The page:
Greg Funka | Staff Photographer
Sam Thebeau, of Marblehead, Mass., cools off at Children’s Beach with his mom, Bridget.
At 6:30 p.m. today, Deb Naybor will present “How Special is Chautauqua Lake” at the Lake Walk, discussing the gift of fresh water. Meet at the covered porch of the Heinz Fitness Center, located on South Lake Drive at the corner of South Avenue (below the Youth Activities Center). This event is sponsored by the Bird, Tree & Garden Club in cooperation with the Chautauqua Watershed Conservancy.
Naybor holds a doctorate in geography and teaches at the University at Buffalo, the State University of New York, but it is her experience traveling abroad that will enable her to compare Chautauqua Lake’s watershed to others.
Naybor said in an email that she will talk about how various nations and societies view their watersheds, and how lessons learned from elsewhere in the world could be applied to this region.
“I will discuss how stormwater is handled in urban regions, how watershed awareness is promoted in places like Iceland and Singapore,” Naybor said. “Managing water is a matter of life and death in India and Africa.”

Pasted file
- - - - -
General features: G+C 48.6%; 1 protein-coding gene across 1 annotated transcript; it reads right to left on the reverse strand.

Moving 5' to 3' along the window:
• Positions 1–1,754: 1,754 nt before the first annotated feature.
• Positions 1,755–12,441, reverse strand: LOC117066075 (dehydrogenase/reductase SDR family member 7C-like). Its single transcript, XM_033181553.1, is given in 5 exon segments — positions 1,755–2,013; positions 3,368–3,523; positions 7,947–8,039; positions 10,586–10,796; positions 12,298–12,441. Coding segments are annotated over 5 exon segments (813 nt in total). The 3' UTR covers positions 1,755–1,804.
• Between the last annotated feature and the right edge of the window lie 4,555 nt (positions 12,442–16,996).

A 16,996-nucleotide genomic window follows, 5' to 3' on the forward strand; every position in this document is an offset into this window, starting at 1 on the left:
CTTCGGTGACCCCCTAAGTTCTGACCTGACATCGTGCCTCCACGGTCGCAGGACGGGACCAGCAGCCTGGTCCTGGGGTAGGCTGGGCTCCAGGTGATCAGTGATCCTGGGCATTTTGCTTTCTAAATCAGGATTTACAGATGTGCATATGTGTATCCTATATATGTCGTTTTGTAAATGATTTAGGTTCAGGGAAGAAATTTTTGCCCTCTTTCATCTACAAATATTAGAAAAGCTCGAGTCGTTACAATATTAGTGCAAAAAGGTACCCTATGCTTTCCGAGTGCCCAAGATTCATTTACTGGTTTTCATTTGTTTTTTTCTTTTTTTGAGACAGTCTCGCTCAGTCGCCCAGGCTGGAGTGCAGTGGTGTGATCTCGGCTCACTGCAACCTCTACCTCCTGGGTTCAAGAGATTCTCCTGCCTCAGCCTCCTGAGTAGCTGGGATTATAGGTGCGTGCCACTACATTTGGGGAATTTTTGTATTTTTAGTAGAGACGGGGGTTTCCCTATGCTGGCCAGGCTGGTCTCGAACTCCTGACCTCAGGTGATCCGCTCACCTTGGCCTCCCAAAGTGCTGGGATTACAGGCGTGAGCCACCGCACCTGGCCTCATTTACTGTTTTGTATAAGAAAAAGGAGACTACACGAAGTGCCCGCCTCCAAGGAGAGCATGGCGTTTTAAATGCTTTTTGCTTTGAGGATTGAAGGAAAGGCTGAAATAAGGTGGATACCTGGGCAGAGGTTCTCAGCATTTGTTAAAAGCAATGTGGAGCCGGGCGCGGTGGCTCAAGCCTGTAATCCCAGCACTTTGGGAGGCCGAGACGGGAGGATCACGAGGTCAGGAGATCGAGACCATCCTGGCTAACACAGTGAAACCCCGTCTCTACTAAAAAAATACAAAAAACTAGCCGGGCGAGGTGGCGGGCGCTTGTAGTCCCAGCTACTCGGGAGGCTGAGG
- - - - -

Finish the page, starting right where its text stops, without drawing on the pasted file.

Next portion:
Gathering safe water for rural villages in Africa is not an easy task. Naybor said that the average African woman must spend one-and-a-half hours each day collecting and treating water to get enough drinking water for her family.
“In Uganda, women I work with walk an average of six miles a day doing their daily chores and travel two miles … round trip to a local well,” she wrote.
Participants will draw water from the lake and carry it for one-eighth of a mile to get an idea of what it is like to carry water. A portable sound system is used for amplification during the Lake Walk.